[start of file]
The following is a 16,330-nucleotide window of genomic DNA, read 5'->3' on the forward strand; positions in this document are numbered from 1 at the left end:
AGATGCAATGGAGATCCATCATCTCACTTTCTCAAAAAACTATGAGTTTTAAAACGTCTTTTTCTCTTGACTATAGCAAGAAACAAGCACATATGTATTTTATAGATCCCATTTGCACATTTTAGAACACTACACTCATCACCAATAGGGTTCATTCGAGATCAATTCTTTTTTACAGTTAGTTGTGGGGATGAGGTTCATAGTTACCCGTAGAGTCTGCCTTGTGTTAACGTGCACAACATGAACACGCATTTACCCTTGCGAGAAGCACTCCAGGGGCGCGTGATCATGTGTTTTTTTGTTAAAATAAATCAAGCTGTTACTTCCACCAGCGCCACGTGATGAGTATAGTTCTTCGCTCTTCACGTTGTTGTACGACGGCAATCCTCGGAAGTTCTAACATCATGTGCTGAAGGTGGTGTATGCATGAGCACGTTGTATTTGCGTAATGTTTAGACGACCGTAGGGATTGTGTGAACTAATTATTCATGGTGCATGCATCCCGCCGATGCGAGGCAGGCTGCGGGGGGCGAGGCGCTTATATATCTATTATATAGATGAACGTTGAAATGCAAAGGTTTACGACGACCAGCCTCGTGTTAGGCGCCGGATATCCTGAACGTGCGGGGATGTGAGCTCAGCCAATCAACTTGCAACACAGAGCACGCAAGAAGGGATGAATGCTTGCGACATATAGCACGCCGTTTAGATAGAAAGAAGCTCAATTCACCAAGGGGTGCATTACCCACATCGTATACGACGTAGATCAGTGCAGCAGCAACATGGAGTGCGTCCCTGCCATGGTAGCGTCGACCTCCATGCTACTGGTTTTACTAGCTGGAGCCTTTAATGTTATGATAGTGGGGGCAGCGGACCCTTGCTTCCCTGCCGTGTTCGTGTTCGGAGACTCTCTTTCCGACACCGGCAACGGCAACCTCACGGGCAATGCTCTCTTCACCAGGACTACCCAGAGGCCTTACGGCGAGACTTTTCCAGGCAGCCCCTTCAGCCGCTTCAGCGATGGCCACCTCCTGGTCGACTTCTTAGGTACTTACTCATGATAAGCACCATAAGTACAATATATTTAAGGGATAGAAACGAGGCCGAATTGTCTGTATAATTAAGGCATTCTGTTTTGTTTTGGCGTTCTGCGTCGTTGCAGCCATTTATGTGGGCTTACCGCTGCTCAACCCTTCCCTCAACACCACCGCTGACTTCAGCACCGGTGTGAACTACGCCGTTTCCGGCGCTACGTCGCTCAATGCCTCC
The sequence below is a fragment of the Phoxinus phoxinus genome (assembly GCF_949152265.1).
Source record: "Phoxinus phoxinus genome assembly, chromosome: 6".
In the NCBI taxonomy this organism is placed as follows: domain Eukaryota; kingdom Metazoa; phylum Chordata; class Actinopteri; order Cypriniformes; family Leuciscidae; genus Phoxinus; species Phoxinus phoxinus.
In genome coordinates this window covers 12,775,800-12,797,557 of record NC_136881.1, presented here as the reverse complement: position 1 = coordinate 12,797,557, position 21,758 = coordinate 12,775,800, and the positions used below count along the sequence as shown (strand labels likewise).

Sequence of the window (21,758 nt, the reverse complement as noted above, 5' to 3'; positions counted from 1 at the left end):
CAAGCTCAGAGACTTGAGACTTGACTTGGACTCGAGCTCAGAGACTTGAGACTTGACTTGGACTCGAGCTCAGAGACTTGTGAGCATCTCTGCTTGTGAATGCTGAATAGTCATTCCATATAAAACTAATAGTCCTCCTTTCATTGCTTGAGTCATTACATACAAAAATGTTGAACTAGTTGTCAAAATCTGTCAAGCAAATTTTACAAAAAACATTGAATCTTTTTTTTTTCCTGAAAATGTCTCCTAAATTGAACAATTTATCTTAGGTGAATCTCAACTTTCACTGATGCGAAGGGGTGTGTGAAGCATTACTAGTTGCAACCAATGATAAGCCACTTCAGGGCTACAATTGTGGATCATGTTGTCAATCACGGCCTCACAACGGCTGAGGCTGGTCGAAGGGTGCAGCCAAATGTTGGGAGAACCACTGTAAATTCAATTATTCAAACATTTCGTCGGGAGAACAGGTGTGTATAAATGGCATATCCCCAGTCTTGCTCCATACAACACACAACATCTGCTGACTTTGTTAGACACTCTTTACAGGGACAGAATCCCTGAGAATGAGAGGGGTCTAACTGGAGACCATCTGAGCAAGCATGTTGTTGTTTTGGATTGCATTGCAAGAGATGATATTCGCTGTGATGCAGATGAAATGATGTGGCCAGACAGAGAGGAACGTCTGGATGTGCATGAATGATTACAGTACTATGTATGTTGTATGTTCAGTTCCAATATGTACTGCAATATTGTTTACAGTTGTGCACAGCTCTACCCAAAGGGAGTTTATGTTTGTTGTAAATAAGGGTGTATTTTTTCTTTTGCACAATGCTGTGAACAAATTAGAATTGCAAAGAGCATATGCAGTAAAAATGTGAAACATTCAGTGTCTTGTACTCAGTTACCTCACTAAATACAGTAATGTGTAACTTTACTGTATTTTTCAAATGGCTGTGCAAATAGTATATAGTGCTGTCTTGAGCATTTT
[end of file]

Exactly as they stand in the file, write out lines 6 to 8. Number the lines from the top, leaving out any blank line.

In genome coordinates this window covers 12,775,800-12,797,557 of record NC_136881.1, presented here as the reverse complement: position 1 = coordinate 12,797,557, position 21,758 = coordinate 12,775,800, and the positions used below count along the sequence as shown (strand labels likewise).

Sequence of the window (21,758 nt, the reverse complement as noted above, 5' to 3'; positions counted from 1 at the left end):
CAAGCTCAGAGACTTGAGACTTGACTTGGACTCGAGCTCAGAGACTTGAGACTTGACTTGGACTCGAGCTCAGAGACTTGTGAGCATCTCTGCTTGTGAATGCTGAATAGTCATTCCATATAAAACTAATAGTCCTCCTTTCATTGCTTGAGTCATTACATACAAAAATGTTGAACTAGTTGTCAAAATCTGTCAAGCAAATTTTACAAAAAACATTGAATCTTTTTTTTTTCCTGAAAATGTCTCCTAAATTGAACAATTTATCTTAGGTGAATCTCAACTTTCACTGATGCGAAGGGGTGTGTGAAGCATTACTAGTTGCAACCAATGATAAGCCACTTCAGGGCTACAATTGTGGATCATGTTGTCAATCACGGCCTCACAACGGCTGAGGCTGGTCGAAGGGTGCAGCCAAATGTTGGGAGAACCACTGTAAATTCAATTATTCAAACATTTCGTCGGGAGAACAGGTGTGTATAAATGGCATATCCCCAGTCTTGCTCCATACAACACACAACATCTGCTGACTTTGTTAGACACTCTTTACAGGGACAGAATCCCTGAGAATGAGAGGGGTCTAACTGGAGACCATCTGAGCAAGCATGTTGTTGTTTTGGATTGCATTGCAAGAGATGATATTCGCTGTGATGCAGATGAAATGATGTGGCCAGACAGAGAGGAACGTCTGGATGTGCATGAATGATTACAGTACTATGTATGTTGTATGTTCAGTTCCAATATGTACTGCAATATTGTTTACAGTTGTGCACAGCTCTACCCAAAGGGAGTTTATGTTTGTTGTAAATAAGGGTGTATTTTTTCTTTTGCACAATGCTGTGAACAAATTAGAATTGCAAAGAGCATATGCAGTAAAAATGTGAAACATTCAGTGTCTTGTACTCAGTTACCTCACTAAATACAGTAATGTGTAACTTTACTGTATTTTTCAAATGGCTGTGCAAATAGTATATAGTGCTGTCTTGAGCATTTT